The eight italicized programs were members of the original SWC. Bringing these eight Texas schools back together in the same conference would restore a number of in-state rivalries, including Houston-Rice, SMU-TCU, and Texas-Texas A&M. LSU-Tulane is also restored as a conference rivalry, while LSU would be able to maintain its rivalry with Texas A&M.

Pacific-10 Conference (Pac-10)
Washington, Washington State, Oregon, Oregon State, California, UCLA, Arizona, Arizona State, Utah, Boise State

The nine italicized programs are current members of the Pac-12. Boise State would finally be given the opportunity to play in a major conference. A number of in-state rivalries are preserved, including Washington-Washington State, Oregon-Oregon State, Cal-UCLA, and Arizona-Arizona State.

American Conference
USC, Stanford, BYU, Air Force, Northwestern, Notre Dame, Navy, Army, Syracuse, Boston College

This conference is no relation to the current American Athletic Conference. Instead, it is loosely based on the proposed "Airplane Conference" of 1959; the six italicized programs were part of that plan. This conference would bring the three service academies together in conference, as well as the seven private FBS schools of the west and north. Notre Dame, a long-time independent, would now have conference games against a number of its rivals, including Army, Navy, USC, Stanford, Northwestern, and Boston College. Meanwhile, Syracuse-Boston College and USC-Stanford are maintained as conference games. BYU, another large religious school and long-time independent, rounds out the conference nicely.

Overall, I believe this alignment would be a massive improvement over the current system. It would restore the geographic basis for conferences, bring back a number of historic conference rivalries, and potentially even create new rivalries. Having smaller conferences would reduce the concentration of the strongest programs in just a few conferences, bringing a degree of parity back to the college football landscape. Current Group of Five schools like Boise State and UCF would now have a legitimate chance to compete for a national title. Above all, conference championships would be given greater priority than subjective ranking systems, as winning the conference would give a program a bid in the playoff automatically - in other words, win and you're in. While it's highly unlikely that such an arrangement would ever actually come to pass, one can dream, right?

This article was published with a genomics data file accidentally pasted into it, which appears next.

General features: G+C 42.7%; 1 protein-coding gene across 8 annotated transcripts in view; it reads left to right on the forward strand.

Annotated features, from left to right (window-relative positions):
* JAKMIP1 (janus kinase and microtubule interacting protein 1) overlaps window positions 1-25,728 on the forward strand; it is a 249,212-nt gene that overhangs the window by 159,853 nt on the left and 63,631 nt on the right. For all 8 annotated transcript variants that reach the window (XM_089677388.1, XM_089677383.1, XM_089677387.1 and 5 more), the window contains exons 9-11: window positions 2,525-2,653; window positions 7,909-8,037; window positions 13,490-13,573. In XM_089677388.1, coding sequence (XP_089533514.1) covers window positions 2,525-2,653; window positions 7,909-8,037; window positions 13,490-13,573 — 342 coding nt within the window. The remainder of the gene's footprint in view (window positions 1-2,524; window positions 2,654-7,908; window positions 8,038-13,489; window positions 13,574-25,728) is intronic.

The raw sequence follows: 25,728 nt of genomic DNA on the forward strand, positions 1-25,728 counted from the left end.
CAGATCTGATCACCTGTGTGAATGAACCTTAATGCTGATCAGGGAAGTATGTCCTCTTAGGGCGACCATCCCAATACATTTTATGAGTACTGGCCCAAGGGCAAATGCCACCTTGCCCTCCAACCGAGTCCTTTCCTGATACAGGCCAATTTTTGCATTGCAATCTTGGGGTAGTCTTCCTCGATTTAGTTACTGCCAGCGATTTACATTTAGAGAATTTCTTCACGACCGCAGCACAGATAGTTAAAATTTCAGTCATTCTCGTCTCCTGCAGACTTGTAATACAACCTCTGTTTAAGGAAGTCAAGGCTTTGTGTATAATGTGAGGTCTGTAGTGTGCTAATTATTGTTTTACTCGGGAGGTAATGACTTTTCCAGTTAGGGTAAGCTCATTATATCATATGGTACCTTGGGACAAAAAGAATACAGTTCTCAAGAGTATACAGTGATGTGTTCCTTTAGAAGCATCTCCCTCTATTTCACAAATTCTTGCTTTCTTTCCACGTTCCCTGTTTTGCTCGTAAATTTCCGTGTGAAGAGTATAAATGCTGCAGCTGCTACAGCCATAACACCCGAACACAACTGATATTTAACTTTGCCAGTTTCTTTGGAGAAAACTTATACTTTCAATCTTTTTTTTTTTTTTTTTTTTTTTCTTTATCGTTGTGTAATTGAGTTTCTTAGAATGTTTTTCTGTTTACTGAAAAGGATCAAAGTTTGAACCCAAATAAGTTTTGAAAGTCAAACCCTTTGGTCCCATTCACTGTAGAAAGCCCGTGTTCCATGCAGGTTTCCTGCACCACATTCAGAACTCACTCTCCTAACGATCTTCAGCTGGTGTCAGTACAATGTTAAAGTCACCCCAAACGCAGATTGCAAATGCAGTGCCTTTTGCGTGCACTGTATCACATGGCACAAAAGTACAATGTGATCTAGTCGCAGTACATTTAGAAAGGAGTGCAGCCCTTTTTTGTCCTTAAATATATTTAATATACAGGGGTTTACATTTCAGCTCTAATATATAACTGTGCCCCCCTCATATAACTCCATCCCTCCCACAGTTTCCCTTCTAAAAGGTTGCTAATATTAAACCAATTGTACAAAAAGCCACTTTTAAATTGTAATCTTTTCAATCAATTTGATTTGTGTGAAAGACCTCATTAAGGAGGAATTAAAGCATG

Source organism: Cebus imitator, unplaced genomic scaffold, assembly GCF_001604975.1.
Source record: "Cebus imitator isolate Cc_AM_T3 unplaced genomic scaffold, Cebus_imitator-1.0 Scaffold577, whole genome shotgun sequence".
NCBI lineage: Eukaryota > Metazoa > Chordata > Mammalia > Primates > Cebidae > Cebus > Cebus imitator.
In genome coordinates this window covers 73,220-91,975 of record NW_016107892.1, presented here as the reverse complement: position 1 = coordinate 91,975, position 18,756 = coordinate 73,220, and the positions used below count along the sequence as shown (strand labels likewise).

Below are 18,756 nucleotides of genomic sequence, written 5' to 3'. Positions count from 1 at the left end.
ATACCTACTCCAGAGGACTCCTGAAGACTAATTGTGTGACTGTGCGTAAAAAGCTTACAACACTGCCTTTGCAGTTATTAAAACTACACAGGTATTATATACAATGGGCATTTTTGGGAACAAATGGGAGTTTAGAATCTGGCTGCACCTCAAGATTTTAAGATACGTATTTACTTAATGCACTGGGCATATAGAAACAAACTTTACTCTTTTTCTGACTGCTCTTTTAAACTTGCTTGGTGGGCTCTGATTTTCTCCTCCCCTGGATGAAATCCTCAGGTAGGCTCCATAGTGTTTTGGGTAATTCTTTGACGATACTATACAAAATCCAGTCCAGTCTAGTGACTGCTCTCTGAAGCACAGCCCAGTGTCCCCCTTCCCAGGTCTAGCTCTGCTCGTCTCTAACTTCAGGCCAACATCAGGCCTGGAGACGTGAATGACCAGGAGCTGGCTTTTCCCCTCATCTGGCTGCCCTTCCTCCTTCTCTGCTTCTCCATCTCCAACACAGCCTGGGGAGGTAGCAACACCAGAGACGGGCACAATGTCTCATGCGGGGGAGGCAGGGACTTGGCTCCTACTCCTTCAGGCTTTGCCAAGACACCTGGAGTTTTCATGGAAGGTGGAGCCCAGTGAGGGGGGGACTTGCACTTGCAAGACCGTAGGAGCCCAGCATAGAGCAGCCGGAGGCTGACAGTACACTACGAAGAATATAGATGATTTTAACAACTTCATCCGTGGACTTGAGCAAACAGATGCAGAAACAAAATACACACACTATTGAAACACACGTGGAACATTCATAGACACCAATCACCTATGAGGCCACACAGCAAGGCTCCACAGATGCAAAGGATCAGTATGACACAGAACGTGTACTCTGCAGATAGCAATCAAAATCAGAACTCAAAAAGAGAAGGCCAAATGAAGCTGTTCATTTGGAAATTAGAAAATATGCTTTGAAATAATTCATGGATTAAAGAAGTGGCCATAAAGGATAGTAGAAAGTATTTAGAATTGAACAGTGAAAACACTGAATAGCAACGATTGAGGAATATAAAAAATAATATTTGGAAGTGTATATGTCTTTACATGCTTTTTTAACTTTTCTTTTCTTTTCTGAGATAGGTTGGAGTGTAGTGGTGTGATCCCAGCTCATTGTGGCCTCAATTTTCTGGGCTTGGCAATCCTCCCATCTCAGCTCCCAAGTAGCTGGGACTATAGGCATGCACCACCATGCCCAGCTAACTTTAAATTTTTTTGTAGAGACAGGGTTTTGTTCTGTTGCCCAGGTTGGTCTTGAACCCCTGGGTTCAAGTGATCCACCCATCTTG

Monday, July 16, 2018

2018 First-Half MLB WAR-Stars

The following are mock MLB All Star rosters created based on Wins Above Replacement (WAR). Players in bold were selected to this year's roster.

American League:
C: Wilson Ramos, TBR – 2.4
C: Austin Romine, NYY – 1.4
1B: Matt Olson, OAK – 2.5
1B: Justin Smoak, TOR – 2.2
2B: Jose Altuve, HOU – 4.4
2B: Jed Lowrie, OAK – 3.5
SS: Francisco Lindor, CLE – 5.5
SS: Andrelton Simmons, LAA – 4.6
3B: Jose Ramirez, CLE – 6.6
3B: Alex Bregman, HOU – 4.8
OF: Mike Trout, LAA – 6.8
OF: Mookie Betts, BOS – 6.3
OF: Aaron Judge, NYY – 5.0
OF: Eddie Rosario, MIN – 4.3
OF: Mitch Haniger, SEA – 3.5
OF: Andrew Benintendi, BOS – 2.9
DH: J.D. Martinez, BOS – 4.3
DH: Shin-Soo Choo, TEX – 3.3
Bench: Manny Machado, BAL – 2.9
Bench: Whit Merrifield, KCR – 2.8
SP: Chris Sale, BOS – 5.6
SP: Luis Severino, NYY – 4.9
SP: Trevor Bauer, CLE – 4.5
SP: Corey Kluber, CLE – 4.3
SP: Blake Snell, TBR – 4.1
RP: Craig Kimbrel, BOS – 2.3
RP: Blake Treinen, OAK – 2.3
RP: Lou Trivino, OAK – 2.2
Pitcher: Justin Verlander, HOU – 3.8
Pitcher: Gerrit Cole, HOU – 3.2
Pitcher: Mike Fiers, DET – 2.3
Pitcher: Reynaldo Lopez, CHW – 1.7

National League:
C: J.T. Realmuto, MIA – 3.8
C: Wilson Contreras, CHC – 2.7
1B: Freddie Freeman, ATL – 3.9
1B: Paul Goldschmidt, ARI – 3.2
2B: Javier Baez, CHC – 3.7
2B: Ozzie Albies, ATL – 3.4
SS: Trevor Story, COL – 2.9
SS: Brandon Crawford, SFG – 2.9
3B: Nolan Arenado, COL – 3.8
3B: Eugenio Suarez, CIN – 3.6
OF: Lorenzo Cain, MIL – 4.4
OF: Nick Markakis, ATL – 3.1
OF: Brian Anderson, MIA – 2.8
OF: Starling Marte, PIT – 2.7
OF: Christian Yelich, MIL – 2.5
OF: Harrison Bader, STL – 2.5
Bench: Matt Carpenter, STL – 3.5
Bench: Brandon Belt, SFG – 3.1
Bench: Scooter Gennett, CIN – 3.1
Bench: Max Muncy, LAD – 3.0
SP: Jacob deGrom, NYM – 6.0
SP: Aaron Nola, PHI – 5.9
SP: Max Scherzer, WSN – 4.9
SP: Kyle Freeland, COL – 4.6
SP: Tyler Anderson, COL – 3.7
RP: Adam Ottavino, COL – 2.4
RP: Jared Hughes, CIN – 2.3
RP: Sean Doolittle, WSN – 2.1
Pitcher: Ross Stripling, LAD – 3.2
Pitcher: Jon Lester, CHC – 2.8
Pitcher: Miles Mikolas, STL – 2.8
Pitcher: Kirby Yates, SDP – 1.5